The energy around town is all about logging right now. It is an important subsistence activity in southwest Alaska. For those of us on the lower Kuskokwim, it often means a two week trip up the river by boat.
My friends Henry and his wife Betty, both in their early, vibrant 60s, left this morning on just such a trip. They took with them their niece Andrea, 27 and very fit (and a great musher); and our friend Joan’s son Michael, 16 and also very fit after varsity wrestling and basketball this past school year. And three dogs, Jimmy, Hoolie, and Monroe. I showed up for the boat launching and farewells, and wished like crazy that I were going with them.
Henry has been working on his boat for the last two weeks, getting it ready for this trip. Today was its first time in the water since last season.
The boat is a beautiful 26 foot wooden craft that Henry built about four seasons ago. There are very few wooden boats left on the river any more; everything is aluminum now, and Henry’s boat really stands out for its flowing lines and beautiful “lie” in the water. It is pushed by a 115 horse Johnson outboard motor, with a 15 horse Honda four-stroke as a kicker. Even fully loaded, it gets up on step nicely and gives a smooth ride.
We launched the boat, as loaded as I’ve ever seen it, about 10:00 this morning. They are carrying two 55-gallon drums of gas, plus three 20-gallon tanks, all for the boat; and two 5-gallon tanks for the chainsaws. At our current gas prices of $4.17/gallon, that is $750 worth; and they will need to replenish, if possible, to be on the safe side. Gas may be available at the largest village upriver, Aniak, if the first barge has made it up there yet; price is likely to be over $5/gal. They plan to go as far as Crooked Creek, about 250 river miles from Bethel, if they don’t find good wood any closer to home. Boats have been going out on one-day logging trips for the past week, so most of the good wood nearby has been cleaned out.
About two days upriver, they will find a good logging spot and make a base camp with two wall tents, each with a small woodstove. Despite our continuing beautiful early summer weather, it is likely to get rainy, cold and windy before they return. The wall tents will keep everything warm and dry, which makes all the difference when the weather turns nasty. Henry and Betty have been making a trip like this nearly every year of their 30+ years in Bethel. They are old pros at it, and watching them function as a well-matched and knowledgeable team is a joy.
Once camp is set up, the real work begins. Trees must be extracted from riff-raff piled up at bends in the river, or dropped from leaning positions where the bank is caving in as the river endlessly quests to change its course. The trees are trimmed to logs, roped up, and towed back to camp with the boat.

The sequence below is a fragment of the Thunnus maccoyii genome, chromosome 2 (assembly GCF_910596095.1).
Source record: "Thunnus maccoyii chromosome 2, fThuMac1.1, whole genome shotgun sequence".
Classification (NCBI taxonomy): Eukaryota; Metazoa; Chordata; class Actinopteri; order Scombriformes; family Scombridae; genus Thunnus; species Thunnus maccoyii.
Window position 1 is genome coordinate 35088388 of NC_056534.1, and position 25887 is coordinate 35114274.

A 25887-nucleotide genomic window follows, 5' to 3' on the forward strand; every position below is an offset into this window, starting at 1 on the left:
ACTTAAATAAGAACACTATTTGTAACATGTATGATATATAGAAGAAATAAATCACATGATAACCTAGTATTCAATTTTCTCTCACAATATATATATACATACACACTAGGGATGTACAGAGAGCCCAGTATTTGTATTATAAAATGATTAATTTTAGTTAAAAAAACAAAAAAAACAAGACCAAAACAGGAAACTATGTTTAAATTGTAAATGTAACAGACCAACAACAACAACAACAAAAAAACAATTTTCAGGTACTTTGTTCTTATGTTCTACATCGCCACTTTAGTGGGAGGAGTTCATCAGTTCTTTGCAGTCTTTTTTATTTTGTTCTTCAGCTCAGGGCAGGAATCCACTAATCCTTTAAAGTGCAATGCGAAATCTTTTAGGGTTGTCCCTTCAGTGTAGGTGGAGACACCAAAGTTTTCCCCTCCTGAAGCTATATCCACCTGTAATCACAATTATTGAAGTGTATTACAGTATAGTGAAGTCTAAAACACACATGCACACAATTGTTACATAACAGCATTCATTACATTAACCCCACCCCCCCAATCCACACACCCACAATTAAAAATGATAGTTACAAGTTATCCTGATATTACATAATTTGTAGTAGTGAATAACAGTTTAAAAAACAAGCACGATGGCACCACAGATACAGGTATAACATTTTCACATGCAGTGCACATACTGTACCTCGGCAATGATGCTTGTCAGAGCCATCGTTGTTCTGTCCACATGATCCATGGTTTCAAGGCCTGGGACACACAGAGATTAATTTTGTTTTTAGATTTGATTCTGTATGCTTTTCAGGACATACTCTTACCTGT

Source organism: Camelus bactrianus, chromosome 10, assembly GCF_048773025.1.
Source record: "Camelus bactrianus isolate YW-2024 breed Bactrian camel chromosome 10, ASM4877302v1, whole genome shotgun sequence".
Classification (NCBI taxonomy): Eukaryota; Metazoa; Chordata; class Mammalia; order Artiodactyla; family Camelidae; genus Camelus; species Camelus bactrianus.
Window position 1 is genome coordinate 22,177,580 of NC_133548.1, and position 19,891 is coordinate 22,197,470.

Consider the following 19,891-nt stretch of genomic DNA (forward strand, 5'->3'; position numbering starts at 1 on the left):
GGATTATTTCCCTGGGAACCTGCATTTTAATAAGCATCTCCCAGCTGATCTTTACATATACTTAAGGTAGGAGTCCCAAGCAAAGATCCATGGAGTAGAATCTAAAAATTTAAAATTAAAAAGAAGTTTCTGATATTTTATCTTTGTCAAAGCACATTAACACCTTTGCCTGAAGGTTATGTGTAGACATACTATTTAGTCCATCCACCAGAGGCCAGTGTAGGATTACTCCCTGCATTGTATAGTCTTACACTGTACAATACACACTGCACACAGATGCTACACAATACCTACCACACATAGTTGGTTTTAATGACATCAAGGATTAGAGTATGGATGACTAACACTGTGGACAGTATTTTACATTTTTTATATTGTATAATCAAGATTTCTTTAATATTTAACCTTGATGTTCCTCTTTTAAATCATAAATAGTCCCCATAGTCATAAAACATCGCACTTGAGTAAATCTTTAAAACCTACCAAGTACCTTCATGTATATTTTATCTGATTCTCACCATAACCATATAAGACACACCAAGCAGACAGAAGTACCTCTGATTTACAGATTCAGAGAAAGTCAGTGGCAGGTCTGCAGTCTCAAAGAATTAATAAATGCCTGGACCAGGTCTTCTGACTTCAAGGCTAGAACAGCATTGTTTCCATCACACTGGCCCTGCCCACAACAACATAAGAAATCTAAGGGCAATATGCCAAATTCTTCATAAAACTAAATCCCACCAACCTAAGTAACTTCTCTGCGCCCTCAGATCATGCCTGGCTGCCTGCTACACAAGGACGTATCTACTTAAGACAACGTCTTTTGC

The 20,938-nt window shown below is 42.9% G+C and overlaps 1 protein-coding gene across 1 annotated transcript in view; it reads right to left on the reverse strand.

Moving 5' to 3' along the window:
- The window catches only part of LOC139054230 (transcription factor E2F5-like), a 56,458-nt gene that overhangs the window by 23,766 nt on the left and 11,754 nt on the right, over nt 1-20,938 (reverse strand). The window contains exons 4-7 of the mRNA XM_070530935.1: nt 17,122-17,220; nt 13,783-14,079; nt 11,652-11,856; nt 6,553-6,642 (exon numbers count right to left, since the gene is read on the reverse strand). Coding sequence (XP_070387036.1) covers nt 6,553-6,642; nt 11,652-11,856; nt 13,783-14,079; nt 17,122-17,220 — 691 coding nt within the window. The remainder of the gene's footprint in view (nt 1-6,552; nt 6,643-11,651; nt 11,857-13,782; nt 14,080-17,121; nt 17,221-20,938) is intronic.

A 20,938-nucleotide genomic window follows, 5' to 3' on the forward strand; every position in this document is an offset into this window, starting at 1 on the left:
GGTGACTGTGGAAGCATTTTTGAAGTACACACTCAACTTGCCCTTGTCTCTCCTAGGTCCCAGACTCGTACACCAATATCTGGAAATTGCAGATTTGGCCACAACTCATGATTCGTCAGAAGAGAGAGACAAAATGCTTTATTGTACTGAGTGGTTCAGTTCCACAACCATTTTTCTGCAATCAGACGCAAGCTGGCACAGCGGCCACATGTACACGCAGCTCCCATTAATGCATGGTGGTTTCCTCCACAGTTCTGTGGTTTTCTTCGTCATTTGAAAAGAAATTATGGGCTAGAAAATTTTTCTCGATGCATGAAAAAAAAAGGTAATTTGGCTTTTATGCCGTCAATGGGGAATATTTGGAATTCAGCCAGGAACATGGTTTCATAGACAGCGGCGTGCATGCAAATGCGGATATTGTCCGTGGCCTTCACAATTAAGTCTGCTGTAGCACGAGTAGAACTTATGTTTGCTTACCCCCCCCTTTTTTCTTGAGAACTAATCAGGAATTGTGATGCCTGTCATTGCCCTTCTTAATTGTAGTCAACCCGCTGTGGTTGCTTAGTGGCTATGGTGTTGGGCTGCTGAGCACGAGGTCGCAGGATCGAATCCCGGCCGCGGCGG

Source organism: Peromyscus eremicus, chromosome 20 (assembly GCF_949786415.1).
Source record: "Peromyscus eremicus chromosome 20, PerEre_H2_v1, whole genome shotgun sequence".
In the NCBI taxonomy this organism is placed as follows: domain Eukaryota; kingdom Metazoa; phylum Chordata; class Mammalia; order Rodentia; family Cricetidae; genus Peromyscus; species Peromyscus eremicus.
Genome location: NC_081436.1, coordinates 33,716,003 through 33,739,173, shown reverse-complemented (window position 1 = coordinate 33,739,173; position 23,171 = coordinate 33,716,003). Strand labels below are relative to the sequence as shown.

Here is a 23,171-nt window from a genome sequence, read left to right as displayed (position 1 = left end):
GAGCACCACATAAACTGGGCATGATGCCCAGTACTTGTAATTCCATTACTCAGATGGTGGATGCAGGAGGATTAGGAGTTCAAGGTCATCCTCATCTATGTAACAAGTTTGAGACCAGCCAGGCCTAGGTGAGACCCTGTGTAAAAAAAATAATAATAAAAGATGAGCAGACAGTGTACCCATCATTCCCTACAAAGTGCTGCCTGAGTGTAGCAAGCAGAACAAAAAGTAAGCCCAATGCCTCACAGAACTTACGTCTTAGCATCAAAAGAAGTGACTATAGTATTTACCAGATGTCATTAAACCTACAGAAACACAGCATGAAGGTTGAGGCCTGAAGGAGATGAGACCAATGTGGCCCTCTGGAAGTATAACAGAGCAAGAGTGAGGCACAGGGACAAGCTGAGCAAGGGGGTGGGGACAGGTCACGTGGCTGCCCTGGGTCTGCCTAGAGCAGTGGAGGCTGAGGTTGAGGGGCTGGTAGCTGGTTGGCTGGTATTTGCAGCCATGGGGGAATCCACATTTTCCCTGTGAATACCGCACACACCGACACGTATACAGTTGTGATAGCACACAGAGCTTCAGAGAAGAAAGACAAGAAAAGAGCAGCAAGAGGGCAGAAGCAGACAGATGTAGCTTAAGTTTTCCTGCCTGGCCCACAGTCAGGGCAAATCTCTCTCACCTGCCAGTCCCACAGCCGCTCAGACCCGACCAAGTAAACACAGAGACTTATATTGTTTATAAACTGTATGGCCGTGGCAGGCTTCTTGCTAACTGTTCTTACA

The first good batch of logs will be made into a raft on the beach in front of the campsite. The raft must be big enough to set up one of the wall tents on for the trip home, so at least 10 x 14 feet; and three or four layers of crossed logs thick to support the weight of four adult and three dogs. It will take much longer to get home towing the logs than it takes to get up there; the raft will save a lot of time that would be spent making and breaking camp every day while traveling.
Once the raft is complete, all additional logs will be gathered in a boom, a circle of logs roped together with free logs floating in the middle. Henry has 3,000 feet of rope in the boat for making the raft and the boom. He hopes to bring home 100 to 150 logs. With the three units—boat/raft/boom—tied together, it will stretch out nearly a hundred feet; quite a challenge to bring several hundred miles downriver, with current, tides, and wind, safely. It requires impressive boat-handling skill.
The upper Kuskokwim flows through rolling hills with mountains nearby, and has much larger trees. They could easily see black bear, caribou, or moose, so Henry and Andrea both have rifles along. Michael has a shotgun, as they will probably see goose, swan or crane, which would make a yummy supper. And Andrea and Michael have fishing rods, as the river has lots of grayling and pike.
Hopefully the weather will remain mild and they will find plenty of good wood early in the trip, which will leave time for napping, reading, and relaxing in camp. Betty is a great camp cook, and will have some wonderful treats in store for dinners. Henry and Betty have friends in villages up and down the river, and people may drop in to visit in camp, spend a day or two, and offer a hand, or some advice. River people are friendly, and help is usually available if you need it (and sometimes when you don’t).
One of the best parts of a trip like this one is being on River Time. The river has its own pace and flow, and as the saying goes, you can’t push it. You take what the river gives you, and at her pace, not yours. Once you get that, and really relax into it, time seems to disappear.
Addendum: many thanks to reader Wil for identifying my photo problem with Blogger--my 2.0 MB photos were too much. And thanks to my soul mate, Dutch, for figuring out how to reduce the file size on photos already taken, and reset my camera to take smaller-file photos from here on. So last night's post above now has one of the two reduced-size photos I wanted to go with it. I'll try to see that as the glass half full. TPA
Labels: Tundra Life